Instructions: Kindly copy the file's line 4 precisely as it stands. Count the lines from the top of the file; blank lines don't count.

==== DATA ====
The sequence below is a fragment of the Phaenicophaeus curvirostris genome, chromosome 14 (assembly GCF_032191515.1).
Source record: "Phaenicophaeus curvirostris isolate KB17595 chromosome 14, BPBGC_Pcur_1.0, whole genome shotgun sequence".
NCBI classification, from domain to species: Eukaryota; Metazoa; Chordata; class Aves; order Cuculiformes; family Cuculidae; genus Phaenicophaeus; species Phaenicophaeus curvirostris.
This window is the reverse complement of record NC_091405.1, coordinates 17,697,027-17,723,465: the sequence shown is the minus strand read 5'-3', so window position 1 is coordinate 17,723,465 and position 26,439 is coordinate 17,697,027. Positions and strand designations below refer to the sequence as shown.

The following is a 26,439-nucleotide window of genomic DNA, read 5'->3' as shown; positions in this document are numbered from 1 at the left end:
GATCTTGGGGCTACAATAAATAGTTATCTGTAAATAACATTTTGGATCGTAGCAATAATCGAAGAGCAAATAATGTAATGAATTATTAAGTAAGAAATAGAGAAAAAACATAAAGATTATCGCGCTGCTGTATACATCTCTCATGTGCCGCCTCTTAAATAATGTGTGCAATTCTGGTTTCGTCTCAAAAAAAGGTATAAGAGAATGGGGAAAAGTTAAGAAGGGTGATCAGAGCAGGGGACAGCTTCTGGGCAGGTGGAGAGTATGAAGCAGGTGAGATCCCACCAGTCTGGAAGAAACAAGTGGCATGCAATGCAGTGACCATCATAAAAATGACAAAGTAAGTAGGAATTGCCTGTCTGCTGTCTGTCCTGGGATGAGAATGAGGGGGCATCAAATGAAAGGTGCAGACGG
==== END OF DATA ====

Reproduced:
This window is the reverse complement of record NC_091405.1, coordinates 17,697,027-17,723,465: the sequence shown is the minus strand read 5'-3', so window position 1 is coordinate 17,723,465 and position 26,439 is coordinate 17,697,027. Positions and strand designations below refer to the sequence as shown.